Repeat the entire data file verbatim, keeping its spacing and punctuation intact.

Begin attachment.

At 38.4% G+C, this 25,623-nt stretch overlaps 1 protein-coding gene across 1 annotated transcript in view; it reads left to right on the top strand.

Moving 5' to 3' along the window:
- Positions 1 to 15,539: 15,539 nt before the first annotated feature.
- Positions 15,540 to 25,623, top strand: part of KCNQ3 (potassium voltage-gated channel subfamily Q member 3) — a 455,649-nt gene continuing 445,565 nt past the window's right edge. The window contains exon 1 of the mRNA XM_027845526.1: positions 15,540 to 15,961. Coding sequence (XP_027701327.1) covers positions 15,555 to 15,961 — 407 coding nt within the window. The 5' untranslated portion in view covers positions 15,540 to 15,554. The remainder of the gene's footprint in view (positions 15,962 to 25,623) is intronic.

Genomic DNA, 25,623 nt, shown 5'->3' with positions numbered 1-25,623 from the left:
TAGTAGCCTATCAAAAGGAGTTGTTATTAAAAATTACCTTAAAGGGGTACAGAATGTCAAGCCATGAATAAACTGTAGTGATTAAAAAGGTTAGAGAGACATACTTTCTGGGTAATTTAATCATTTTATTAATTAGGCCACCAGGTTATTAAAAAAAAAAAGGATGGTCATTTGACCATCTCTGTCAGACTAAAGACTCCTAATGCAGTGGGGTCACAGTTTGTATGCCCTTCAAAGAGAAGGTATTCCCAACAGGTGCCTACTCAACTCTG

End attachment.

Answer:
At 38.4% G+C, this 25,623-nt stretch overlaps 1 protein-coding gene across 1 annotated transcript in view; it reads left to right on the top strand.

Moving 5' to 3' along the window:
- Positions 1 to 15,539: 15,539 nt before the first annotated feature.
- Positions 15,540 to 25,623, top strand: part of KCNQ3 (potassium voltage-gated channel subfamily Q member 3) — a 455,649-nt gene continuing 445,565 nt past the window's right edge. The window contains exon 1 of the mRNA XM_027845526.1: positions 15,540 to 15,961. Coding sequence (XP_027701327.1) covers positions 15,555 to 15,961 — 407 coding nt within the window. The 5' untranslated portion in view covers positions 15,540 to 15,554. The remainder of the gene's footprint in view (positions 15,962 to 25,623) is intronic.

Genomic DNA, 25,623 nt, shown 5'->3' with positions numbered 1-25,623 from the left:
TAGTAGCCTATCAAAAGGAGTTGTTATTAAAAATTACCTTAAAGGGGTACAGAATGTCAAGCCATGAATAAACTGTAGTGATTAAAAAGGTTAGAGAGACATACTTTCTGGGTAATTTAATCATTTTATTAATTAGGCCACCAGGTTATTAAAAAAAAAAAGGATGGTCATTTGACCATCTCTGTCAGACTAAAGACTCCTAATGCAGTGGGGTCACAGTTTGTATGCCCTTCAAAGAGAAGGTATTCCCAACAGGTGCCTACTCAACTCTG